Sister Mary Helen Rogers, OLVM died January 13 at the age of 100. This tribute to her is reprinted from THE BEST OF BEING CATHOLIC.
It all began over forty years ago, when after service as a Papal Volunteer in Belize, I knew I couldn’t return to start the graduate program at University of Chicago I’d planned. After a year of living with poverty, I needed a more gradual transition back to the wealthy U.S. Fortunately, my aunt, a Victory Noll sister, ran a Center in one of Denver’s worst neighborhoods. Lyndon Johnson’s War on Poverty had provided funding for a summer program for children, which my cousin and I offered to direct. It was a match made in heaven!
Our aunt and her community happily introduced us to the neighborhood, the local attractions, and best of all, the mountains. Although they worked daily with grindingly difficult situations, violent gangs, drug and alcohol addictions and suffering people, they were a remarkably cheerful and upbeat bunch, celebrating everyday miracles. Dinners with them were always fun, with dessert an essential, and the table often decorated. Perhaps because they’d given me such a warm welcome, or because I loved the mountains so much, I stayed in Denver, completed the graduate work, and married.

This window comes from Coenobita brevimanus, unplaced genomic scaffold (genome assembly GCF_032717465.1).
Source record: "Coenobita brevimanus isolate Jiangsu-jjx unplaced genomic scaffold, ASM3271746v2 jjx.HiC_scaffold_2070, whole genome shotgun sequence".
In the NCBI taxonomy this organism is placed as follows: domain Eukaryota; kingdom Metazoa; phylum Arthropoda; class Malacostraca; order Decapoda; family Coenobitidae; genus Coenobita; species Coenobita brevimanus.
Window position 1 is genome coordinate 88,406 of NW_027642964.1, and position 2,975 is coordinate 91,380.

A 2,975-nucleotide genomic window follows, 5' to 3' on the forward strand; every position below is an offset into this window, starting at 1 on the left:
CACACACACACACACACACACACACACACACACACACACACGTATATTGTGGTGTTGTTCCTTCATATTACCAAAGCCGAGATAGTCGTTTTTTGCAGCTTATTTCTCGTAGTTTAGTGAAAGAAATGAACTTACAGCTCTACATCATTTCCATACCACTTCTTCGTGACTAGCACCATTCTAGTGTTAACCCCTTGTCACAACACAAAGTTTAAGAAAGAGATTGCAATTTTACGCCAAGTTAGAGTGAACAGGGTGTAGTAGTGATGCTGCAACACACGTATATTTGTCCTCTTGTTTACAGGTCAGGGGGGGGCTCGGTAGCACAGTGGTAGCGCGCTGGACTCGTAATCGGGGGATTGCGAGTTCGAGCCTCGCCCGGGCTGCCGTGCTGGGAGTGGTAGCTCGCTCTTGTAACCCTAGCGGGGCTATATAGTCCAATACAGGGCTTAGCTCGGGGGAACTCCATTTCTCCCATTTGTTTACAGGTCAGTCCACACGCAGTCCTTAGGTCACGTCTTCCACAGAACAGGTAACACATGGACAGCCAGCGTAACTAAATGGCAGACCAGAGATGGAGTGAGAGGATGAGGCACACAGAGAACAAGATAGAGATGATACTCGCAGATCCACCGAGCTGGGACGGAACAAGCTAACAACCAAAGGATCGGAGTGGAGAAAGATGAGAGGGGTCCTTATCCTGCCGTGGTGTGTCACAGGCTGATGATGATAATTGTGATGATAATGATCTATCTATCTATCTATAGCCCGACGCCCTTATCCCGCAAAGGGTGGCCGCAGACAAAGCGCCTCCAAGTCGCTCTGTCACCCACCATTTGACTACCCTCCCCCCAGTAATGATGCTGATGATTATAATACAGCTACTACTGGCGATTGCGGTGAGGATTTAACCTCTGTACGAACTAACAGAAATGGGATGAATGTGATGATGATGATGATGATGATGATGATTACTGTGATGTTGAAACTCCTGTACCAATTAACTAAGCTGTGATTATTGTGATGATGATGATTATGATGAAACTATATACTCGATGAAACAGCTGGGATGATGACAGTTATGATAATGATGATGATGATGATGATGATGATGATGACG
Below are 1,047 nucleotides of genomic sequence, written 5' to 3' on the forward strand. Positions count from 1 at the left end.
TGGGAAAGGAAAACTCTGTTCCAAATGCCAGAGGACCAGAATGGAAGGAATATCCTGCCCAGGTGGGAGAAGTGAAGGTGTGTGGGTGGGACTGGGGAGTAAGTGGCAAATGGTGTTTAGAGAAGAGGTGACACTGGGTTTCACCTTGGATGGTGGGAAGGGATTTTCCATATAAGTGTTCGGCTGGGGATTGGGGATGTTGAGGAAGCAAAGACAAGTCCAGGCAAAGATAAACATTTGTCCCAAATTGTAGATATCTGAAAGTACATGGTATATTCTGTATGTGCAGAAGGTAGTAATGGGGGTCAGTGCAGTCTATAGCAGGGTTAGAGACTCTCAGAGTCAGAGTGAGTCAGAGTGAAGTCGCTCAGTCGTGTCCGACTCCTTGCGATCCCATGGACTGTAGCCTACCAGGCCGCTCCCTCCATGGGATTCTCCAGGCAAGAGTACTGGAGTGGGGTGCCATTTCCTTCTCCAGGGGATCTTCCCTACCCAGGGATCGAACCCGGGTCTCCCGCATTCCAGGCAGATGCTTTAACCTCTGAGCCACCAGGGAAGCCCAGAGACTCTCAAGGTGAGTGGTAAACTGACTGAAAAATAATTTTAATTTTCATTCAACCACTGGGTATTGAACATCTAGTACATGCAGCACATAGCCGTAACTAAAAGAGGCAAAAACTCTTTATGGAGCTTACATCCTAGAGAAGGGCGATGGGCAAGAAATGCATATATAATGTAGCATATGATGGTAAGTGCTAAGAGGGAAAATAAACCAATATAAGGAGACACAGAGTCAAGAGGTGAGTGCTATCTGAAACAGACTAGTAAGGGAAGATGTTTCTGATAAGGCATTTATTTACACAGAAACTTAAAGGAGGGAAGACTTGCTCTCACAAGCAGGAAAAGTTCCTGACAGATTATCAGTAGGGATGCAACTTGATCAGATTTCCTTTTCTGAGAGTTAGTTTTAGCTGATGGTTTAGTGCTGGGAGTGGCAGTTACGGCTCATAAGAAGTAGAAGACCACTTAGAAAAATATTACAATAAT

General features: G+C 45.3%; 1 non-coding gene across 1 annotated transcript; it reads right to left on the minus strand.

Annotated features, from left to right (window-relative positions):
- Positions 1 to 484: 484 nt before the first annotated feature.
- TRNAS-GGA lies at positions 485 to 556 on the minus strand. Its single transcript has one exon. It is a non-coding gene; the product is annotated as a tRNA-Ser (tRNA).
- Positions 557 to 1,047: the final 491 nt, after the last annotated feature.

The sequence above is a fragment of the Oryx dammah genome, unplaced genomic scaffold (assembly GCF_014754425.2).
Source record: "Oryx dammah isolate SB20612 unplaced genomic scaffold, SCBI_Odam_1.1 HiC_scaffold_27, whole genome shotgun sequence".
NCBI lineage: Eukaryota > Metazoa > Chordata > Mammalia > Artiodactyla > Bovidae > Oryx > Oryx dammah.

Some eight years later, our oldest son was feeling his lack of grandparents. His only living grandfather was in another city, but his sister, my aunt, had always been a joyful presence in his life. He approached her shyly: “would you be my foster grandma?” She of course was delighted, and scooped the kindergartener into her arms. “Of course! I’d be thrilled!”
The other children quickly assumed that my aunt was Granny; it didn’t bother them that she was also “Sister.” One day, they were leaving her office as a client entered. “’Bye Granny!” each called sweetly. She apologized for the interruption to the woman who said graciously, “Oh Sister, you be with your grandchildren!” Over thirty years later, slight embarrassment crosses my aunt’s face as she tells the story. “She didn’t quite get the concept of nuns. So I told her this was my niece and her children before any rumors could get started.”
Granny had a knack for gifts and notes on each child’s birthday, candy for the “major religious feasts,” which included Halloween, St. Patrick’s Day and Easter, and root bear floats. “Royalty were never treated as well; no child was ever cherished as much as we were,” one daughter remembers. Faithfully, despite blizzards, she’d attend First Communions, Confirmations and graduations. Now engaged in their own work with nonprofits, the children see her as a model of how to live with compassion and treat all people with a profound and gentle respect. From her they learned that justice is about making love tangible in ways large and small. To be continued…